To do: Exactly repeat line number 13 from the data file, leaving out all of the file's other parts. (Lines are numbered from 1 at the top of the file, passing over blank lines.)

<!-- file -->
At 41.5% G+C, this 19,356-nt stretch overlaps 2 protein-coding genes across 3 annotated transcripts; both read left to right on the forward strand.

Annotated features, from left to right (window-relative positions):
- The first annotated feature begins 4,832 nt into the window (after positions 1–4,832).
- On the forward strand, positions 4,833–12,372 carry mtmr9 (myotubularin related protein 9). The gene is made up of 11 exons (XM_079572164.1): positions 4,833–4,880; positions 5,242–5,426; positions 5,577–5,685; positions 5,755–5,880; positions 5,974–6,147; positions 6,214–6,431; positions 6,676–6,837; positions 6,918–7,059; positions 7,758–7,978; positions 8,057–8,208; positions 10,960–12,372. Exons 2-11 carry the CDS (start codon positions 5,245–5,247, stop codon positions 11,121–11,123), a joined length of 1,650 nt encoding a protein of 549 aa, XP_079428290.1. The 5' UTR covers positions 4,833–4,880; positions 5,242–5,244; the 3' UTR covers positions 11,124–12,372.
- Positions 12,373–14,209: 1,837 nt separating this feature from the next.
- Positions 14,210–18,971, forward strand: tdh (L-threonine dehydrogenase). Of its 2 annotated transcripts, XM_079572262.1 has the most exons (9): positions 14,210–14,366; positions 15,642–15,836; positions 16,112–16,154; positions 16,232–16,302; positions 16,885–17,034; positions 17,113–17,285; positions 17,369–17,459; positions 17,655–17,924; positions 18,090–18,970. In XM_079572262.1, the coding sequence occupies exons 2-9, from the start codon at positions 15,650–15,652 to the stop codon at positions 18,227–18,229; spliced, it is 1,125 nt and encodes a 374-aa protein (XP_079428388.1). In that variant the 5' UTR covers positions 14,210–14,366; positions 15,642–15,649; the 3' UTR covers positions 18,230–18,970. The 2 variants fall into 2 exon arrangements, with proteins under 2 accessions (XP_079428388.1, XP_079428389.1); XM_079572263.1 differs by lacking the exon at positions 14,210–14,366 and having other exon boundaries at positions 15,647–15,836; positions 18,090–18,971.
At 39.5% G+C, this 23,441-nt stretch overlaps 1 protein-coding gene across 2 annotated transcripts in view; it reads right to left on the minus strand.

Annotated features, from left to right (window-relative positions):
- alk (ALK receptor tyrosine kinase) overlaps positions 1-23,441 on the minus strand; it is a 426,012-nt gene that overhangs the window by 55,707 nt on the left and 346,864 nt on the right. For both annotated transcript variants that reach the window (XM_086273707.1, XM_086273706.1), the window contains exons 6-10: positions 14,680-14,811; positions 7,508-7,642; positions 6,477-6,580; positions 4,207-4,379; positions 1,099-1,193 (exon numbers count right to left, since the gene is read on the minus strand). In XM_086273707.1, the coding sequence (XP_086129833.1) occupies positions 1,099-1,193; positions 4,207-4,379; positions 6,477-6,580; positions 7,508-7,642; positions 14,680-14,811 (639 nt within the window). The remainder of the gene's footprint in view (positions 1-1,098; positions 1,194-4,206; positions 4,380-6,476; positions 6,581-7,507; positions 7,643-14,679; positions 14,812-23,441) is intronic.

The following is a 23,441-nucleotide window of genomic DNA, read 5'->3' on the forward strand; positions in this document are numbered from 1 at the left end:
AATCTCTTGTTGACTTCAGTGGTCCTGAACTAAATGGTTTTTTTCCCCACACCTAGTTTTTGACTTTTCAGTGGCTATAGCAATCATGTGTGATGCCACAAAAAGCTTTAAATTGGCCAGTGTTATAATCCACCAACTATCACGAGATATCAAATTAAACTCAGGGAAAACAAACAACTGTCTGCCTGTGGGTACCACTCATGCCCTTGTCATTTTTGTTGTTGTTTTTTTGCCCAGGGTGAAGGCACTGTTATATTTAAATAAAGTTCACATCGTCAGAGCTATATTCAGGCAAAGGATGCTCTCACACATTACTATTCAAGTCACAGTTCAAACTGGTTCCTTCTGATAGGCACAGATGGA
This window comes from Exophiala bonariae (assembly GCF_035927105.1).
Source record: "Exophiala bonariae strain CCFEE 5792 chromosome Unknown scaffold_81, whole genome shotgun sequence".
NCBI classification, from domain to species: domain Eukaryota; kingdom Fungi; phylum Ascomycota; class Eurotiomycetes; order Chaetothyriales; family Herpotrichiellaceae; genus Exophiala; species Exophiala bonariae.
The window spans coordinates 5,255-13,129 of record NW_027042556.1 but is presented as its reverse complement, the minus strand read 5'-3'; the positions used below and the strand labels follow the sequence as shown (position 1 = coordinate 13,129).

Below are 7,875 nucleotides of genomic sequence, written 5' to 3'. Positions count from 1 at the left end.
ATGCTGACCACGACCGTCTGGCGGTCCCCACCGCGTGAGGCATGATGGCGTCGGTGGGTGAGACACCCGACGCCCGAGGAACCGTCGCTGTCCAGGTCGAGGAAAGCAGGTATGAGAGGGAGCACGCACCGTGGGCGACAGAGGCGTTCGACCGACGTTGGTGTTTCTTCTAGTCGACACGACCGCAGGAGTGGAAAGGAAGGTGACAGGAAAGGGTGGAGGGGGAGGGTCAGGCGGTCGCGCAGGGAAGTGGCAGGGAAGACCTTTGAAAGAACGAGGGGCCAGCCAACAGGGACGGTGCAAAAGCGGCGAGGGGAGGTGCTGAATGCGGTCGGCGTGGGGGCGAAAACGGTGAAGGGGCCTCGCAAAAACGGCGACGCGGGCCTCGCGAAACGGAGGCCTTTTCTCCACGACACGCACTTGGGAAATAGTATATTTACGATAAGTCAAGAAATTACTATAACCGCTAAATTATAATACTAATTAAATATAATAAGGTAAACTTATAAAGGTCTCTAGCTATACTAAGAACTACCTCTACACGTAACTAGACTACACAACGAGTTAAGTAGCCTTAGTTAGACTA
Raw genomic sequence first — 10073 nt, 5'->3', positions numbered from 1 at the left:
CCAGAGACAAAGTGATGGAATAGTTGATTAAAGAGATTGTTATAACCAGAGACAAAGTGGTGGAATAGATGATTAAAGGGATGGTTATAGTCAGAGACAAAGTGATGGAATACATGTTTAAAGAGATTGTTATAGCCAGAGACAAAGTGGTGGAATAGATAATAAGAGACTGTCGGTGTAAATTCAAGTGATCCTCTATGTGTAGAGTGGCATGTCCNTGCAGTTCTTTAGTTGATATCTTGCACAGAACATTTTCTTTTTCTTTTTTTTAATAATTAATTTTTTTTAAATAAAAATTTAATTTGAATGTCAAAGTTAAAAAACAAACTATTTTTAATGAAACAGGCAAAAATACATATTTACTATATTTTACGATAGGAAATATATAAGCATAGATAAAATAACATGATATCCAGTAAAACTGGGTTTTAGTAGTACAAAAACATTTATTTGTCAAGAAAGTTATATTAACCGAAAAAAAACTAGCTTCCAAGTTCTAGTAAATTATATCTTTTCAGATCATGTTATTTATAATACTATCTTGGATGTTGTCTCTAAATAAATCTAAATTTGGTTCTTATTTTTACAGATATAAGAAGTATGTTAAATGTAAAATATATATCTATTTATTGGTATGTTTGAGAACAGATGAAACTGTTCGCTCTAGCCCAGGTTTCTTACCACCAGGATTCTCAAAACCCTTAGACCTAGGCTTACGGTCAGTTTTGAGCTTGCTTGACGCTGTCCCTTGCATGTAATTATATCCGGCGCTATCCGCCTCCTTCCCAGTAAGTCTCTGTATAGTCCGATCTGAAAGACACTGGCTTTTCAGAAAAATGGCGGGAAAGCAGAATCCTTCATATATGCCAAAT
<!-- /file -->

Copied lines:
Source record: "Exophiala bonariae strain CCFEE 5792 chromosome Unknown scaffold_81, whole genome shotgun sequence".